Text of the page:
The monthly payments will be considerably higher with a short-term plan, so make sure you can keep up with them.

Long Term Debt Financing

Long-term debt financing involves a loan term of 12 months or longer. We generally refer to a loan as long-term when it extends from 10 to 25 years. You will opt for a long-term loan for a significant pivot, such as a site overhaul, or for acquiring an existing company.

Types Of Debt Financing

We’re going to look at six of the more common types of debt financing. It is quite likely that one of these options will suit your needs, but make sure you look at further options if they aren’t 100% to your liking.

Business Term Loans

Business term loans are commonly used by businesses or startups that need a lump sum for a renovation or need to purchase inventory or equipment.

If you imagine a car loan or mortgage, a business term loan is almost the same. You acquire a lump sum and invest it into something specific, then making regular repayments every two weeks to a month.

Business Lines Of Credit

Business lines of credit are useful if you don’t want full on bank loans. A business line of credit provides you temporary cash flow or relief from an unexpected expense. You can then pay off the line of credit at a later date.

The longer you wait to repay your credit line, the more interest you will end up paying as well.

CLA (Convertible Loan Agreement)

A type of debt financing that is designed for early-stage startups and provides a loan that can be converted into equity at a later date, usually at a discount, upon the occurrence of a specific event such as an equity funding round.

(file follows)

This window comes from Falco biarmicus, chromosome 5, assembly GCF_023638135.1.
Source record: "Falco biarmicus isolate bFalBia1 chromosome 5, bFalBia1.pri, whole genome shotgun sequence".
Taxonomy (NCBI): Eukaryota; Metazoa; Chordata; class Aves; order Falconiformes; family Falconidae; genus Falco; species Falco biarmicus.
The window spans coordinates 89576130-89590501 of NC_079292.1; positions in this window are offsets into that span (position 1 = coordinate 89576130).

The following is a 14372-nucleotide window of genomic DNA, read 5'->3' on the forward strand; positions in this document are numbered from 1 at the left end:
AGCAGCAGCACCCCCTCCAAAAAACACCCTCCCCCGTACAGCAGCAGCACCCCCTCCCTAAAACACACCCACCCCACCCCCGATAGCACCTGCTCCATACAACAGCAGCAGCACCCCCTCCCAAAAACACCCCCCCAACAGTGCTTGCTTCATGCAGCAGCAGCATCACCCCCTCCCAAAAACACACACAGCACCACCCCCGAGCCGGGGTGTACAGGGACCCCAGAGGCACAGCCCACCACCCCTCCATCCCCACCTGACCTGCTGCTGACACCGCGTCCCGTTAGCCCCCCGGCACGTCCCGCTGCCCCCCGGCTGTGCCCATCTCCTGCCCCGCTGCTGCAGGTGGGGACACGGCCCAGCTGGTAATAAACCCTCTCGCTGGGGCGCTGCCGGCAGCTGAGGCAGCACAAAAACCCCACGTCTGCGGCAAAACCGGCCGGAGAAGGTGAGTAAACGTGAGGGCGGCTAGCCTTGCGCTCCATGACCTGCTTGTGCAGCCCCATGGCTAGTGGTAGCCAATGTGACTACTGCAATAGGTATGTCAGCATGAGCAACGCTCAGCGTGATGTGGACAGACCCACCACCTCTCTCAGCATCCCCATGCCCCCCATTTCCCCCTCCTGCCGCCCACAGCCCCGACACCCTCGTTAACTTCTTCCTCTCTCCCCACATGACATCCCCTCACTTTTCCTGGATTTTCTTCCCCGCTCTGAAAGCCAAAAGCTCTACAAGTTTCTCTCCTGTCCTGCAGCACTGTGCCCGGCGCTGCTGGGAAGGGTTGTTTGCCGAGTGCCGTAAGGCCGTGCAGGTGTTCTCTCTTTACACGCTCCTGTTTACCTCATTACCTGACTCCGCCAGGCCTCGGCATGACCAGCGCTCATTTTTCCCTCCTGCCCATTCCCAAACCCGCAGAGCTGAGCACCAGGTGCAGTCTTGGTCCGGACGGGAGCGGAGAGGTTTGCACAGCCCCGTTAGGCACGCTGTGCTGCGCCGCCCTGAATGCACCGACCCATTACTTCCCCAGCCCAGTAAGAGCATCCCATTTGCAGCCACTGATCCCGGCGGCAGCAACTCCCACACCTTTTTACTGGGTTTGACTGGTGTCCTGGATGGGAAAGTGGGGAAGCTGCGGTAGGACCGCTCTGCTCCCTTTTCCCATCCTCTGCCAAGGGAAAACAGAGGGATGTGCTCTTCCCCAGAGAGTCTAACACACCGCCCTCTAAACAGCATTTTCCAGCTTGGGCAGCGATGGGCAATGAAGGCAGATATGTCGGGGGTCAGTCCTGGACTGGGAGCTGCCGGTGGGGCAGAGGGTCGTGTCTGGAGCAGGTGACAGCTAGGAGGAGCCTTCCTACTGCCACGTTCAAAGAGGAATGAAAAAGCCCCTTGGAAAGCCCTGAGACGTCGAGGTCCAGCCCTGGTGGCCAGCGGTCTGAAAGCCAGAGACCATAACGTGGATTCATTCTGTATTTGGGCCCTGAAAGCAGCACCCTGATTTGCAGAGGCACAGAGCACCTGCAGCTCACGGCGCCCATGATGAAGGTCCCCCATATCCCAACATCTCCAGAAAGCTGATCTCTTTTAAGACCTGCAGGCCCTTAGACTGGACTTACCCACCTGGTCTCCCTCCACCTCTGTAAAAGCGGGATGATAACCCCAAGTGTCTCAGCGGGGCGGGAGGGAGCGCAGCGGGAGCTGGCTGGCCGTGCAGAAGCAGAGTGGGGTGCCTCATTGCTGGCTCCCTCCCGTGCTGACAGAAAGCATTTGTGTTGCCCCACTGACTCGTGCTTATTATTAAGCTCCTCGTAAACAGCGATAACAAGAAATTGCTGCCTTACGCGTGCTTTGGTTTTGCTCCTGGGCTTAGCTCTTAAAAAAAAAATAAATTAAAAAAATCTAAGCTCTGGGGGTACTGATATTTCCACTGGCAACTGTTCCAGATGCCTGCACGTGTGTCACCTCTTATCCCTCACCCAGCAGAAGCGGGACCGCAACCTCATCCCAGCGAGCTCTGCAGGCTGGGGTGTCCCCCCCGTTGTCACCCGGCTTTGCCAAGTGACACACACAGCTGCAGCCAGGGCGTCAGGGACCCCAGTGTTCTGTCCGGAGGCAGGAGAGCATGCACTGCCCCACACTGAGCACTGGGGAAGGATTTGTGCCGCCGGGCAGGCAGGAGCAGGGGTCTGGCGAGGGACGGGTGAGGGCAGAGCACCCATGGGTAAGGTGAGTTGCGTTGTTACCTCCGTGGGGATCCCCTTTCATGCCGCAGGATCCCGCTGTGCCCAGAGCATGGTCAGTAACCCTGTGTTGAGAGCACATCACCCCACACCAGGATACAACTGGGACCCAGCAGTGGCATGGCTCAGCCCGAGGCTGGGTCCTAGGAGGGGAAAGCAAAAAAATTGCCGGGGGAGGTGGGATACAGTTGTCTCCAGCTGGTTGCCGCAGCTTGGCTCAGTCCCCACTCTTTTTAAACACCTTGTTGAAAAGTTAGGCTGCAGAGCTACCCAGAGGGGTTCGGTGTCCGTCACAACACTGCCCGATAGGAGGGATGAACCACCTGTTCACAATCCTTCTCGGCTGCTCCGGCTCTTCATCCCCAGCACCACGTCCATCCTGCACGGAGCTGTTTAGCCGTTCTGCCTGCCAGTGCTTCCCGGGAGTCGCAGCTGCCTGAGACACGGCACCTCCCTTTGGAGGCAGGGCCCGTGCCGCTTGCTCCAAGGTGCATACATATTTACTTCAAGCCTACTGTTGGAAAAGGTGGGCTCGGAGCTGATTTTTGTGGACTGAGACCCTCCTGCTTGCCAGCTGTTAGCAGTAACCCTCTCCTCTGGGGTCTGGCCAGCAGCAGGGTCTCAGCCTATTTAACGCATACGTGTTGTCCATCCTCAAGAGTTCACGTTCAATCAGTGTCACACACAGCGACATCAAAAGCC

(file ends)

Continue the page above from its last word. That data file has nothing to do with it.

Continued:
SBA Loans

SBA loans work like traditional bank loans and are typically run through credit unions or directly from a bank. These loans are excellent for smaller startups as they are partially guaranteed by the US
Small Business Administration, causing the average lender to be more at ease.

Revenue Based Financing (RBF Or Factoring)

Revenue-Based Financing (RBF) is a type of debt financing that provides startups and small businesses with working capital in exchange for a portion of their future revenue. RBF is designed for companies that have a proven business model, a growing revenue stream, and the potential for substantial future growth.

Under an RBF agreement, a lender provides a loan to the company based on its MRR volume, and in return, the company agrees to repay the loan by a set percentage of its future revenue. The loan repayment amount adjusts as the company’s revenue changes, which means that the repayment amount can be lower or higher based on the company’s performance.

RBF is a flexible financing option that can be useful for startups and small businesses that are looking for growth capital without giving up equity. It is often used as an alternative to traditional bank loans or equity financing.